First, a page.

Autonomous Administration of North and East Syria | Will a new “Social Contract” serve all segments of society? • The Syrian Observatory For Human Rights

Autonomous Administration of North and East Syria | Will a new “Social Contract” serve all segments of society?

The expanded committee for drafting the Social Contract of north and east Syria has continued its proceedings. The discussions have focused on adding and amending the general principles of the contract.

The meeting was attended by a 157-member expanded committee, representatives of the Autonomous Administration, political parties, Al-Shabibah, nongovernmental associations and activists.

The committee has finished discussions and amendments of the contract preamble, general principles, part of the administrative statute in north and east Syria in terms of communes, local municipals, areas, and regional councils and cities.

SOHR has interviewed two members of the committee who both agree on the importance of issuing that contact that will regulate life in the north area and will safeguard the rights of all segments in the region.

Akram Al-Mashoush, vice secretary-general of the conservative party and Arab representative of tribes in the Social Contract Committee told SOHR that the social contract serves all segments in north and east Syria along with maintaining the special rituals of the Yazidi religion, adding that the discussions over five months tackled precisely each paragraph, word, and letter of the contract.

Al-Mashoush adds that the draft Contract and items are not contradicting the unity of the Syrian land and the goals of not dividing it. However, it serves all Syrians with different religions and beliefs, as well as stresses the unity of Syrian land and people by democratic and anti-centralisation thinking.

He rules out that any attempts to exclude any side that serves the people’s interests, reiterating that there is no paragraph, suggestion, or article in the contract that calls for separation from Syria, or touches its unity, or sovereignty. On the contrary, the contract stresses the unity of land and people that was the price of the Syrian bloodshed in north and east Syria, he added.

Al-Mashoush referred to the 2014 Social Contract that focused on Al-Jazerah, Ain Al-Arab (Kubani), and Afrin communes which was amended after expanding the geographic area by including Manbaj, Al-Raqqah and Deir Ezzor. That contact was amended based on recommendations of all male and female activists and Al-Shabibah representatives.

The amended parts of the 2014 Contract covered items, that are similar to laws of some major powers in the world, covering the joint presidency, ensuring rights of men, women children, and Al-Shabibah as well as considering the economic, administrative, religious, social, and political conditions.

Concerning the international reactions to the amendments, Al-Mashoush says, “until now, we did not receive any reactions, but the road is open for amendments if any political dialogue takes place in the future.”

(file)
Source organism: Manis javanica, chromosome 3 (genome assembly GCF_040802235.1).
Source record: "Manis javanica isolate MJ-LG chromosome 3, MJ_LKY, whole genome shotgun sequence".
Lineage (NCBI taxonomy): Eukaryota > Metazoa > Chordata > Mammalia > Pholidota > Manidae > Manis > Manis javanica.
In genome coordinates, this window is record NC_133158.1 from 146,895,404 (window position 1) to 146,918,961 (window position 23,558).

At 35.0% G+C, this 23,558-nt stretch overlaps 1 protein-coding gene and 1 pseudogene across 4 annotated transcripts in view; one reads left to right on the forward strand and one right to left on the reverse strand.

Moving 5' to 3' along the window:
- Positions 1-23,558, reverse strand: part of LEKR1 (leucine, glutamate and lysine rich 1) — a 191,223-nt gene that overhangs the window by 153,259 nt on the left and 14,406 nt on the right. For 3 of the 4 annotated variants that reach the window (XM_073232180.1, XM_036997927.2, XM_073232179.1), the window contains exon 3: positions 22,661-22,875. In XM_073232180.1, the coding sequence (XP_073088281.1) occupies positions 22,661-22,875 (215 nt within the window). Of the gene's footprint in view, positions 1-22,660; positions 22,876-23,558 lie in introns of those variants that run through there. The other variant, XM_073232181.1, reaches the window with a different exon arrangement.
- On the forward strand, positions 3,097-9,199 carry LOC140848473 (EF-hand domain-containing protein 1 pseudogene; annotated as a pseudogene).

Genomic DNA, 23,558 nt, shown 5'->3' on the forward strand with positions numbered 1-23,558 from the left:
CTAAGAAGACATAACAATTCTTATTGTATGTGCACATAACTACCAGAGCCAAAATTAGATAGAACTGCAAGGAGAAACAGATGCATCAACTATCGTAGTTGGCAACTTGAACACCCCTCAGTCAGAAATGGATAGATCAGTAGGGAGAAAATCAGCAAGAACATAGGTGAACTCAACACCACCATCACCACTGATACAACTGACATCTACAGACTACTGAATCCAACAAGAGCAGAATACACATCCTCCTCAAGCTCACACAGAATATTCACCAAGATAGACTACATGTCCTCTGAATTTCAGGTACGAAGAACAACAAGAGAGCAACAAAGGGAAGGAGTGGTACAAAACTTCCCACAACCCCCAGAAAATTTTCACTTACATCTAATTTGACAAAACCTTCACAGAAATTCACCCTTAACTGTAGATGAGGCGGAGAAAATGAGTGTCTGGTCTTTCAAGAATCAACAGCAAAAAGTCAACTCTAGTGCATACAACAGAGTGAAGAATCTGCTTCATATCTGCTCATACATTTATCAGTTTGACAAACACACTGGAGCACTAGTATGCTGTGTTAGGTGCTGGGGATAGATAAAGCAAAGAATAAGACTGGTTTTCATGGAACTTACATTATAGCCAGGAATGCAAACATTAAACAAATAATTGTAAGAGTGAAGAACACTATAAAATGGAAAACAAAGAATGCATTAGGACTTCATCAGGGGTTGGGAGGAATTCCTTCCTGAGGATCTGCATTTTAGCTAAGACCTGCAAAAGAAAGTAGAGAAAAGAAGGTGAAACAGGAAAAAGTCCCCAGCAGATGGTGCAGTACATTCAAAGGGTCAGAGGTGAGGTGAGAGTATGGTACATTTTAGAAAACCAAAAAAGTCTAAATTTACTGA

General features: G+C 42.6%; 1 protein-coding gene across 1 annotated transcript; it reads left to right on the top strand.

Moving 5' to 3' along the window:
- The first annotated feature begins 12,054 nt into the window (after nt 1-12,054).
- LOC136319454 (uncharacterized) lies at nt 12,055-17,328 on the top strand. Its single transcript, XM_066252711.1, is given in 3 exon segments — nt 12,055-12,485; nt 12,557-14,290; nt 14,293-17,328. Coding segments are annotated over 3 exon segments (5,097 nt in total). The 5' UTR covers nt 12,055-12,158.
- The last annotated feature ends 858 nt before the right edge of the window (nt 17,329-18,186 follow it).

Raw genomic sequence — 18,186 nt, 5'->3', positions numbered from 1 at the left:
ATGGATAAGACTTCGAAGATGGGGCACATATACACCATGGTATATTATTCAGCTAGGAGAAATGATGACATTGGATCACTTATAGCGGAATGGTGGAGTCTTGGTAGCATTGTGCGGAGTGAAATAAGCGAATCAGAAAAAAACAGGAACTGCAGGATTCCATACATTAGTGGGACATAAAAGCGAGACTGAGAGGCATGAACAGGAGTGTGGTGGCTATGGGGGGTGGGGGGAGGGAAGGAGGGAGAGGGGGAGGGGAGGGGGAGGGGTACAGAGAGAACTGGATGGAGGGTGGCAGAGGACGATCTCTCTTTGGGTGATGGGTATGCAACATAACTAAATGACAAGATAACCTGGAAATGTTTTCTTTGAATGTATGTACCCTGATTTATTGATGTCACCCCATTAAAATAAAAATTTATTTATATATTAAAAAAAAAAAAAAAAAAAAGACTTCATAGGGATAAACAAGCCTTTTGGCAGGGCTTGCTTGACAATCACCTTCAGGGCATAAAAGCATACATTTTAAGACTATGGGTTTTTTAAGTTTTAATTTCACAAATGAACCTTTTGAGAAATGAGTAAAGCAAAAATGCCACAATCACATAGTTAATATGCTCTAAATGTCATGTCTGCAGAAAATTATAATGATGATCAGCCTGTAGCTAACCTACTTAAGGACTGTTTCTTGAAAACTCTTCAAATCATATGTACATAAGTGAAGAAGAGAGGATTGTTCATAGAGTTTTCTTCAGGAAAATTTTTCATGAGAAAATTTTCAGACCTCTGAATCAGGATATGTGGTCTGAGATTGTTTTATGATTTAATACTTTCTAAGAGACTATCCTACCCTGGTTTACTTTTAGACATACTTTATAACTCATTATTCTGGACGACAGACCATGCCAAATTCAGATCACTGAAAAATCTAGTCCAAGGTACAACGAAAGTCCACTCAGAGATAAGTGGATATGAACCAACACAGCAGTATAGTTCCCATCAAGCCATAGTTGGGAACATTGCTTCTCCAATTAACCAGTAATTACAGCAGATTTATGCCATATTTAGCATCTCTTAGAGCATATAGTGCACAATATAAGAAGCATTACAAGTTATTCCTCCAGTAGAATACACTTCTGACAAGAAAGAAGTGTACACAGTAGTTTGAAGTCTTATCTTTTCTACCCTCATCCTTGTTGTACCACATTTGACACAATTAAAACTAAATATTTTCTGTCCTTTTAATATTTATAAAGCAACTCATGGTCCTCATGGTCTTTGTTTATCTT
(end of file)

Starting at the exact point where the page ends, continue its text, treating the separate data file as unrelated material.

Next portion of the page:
Al-Mashoush stresses that the Contract when implemented on the ground will positively impact the region in the coming stage within a unified country.

On the other hand, Nazira Gouriah, member in the committee, told SOHR that the north area is on the cusp of a new era after a former contract was drafted in 2014 when the Democratic Autonomous Administration covered Al-Jazirah, Ain Al-Arab (Kubani) and Afrin but now after liberating several areas and forming autonomous and civil administrations, the contact was renewed in a way that copes with the current requirements.

Gouriah adds that a group of members from different parties, civil societies, compositions, civil and self-ruled administrations has been designated to draft the contract, noting that the women bloc represented 50 percent of the expanded committee’s members and several female members were elected to draft the bill, while women representation in the minor committee was also considered.

Gouriah considers women’s representation in the expanded committee was prominent and important especially with the participation of women from female organisations, self-ruled and civil administrations for ensuring their rights and duties in the laws and legislations of the north region.

Gouriah further emphasised the importance of making laws suitable for genders and including women’s laws inside or outside the Contract to make it an easy task whenever it comes to amending women’s laws about their status in general and economic, social, and political representation.

The Kurdish committee member reiterates the steps that women made in the north and east of Syrian and the gains that have been achieved after a long struggle at administrative, political, and military levels, referring to the issuance of law on women covering all their rights and freedoms in expanded items.

“Of course, we are not fully satisfied and we still walk on the road of struggle and work to gain our complete rights, but in 2011 we made important and fixed steps towards equal representation of women by 50 percent,” she said.

She also stressed the importance of working as part of the society for promoting development, breaking obsolete traditions that do not serve the progress of the region in the Middle East, calling for raising awareness of the culture of women to be able to defend themselves and know their duties and to gain their rights.

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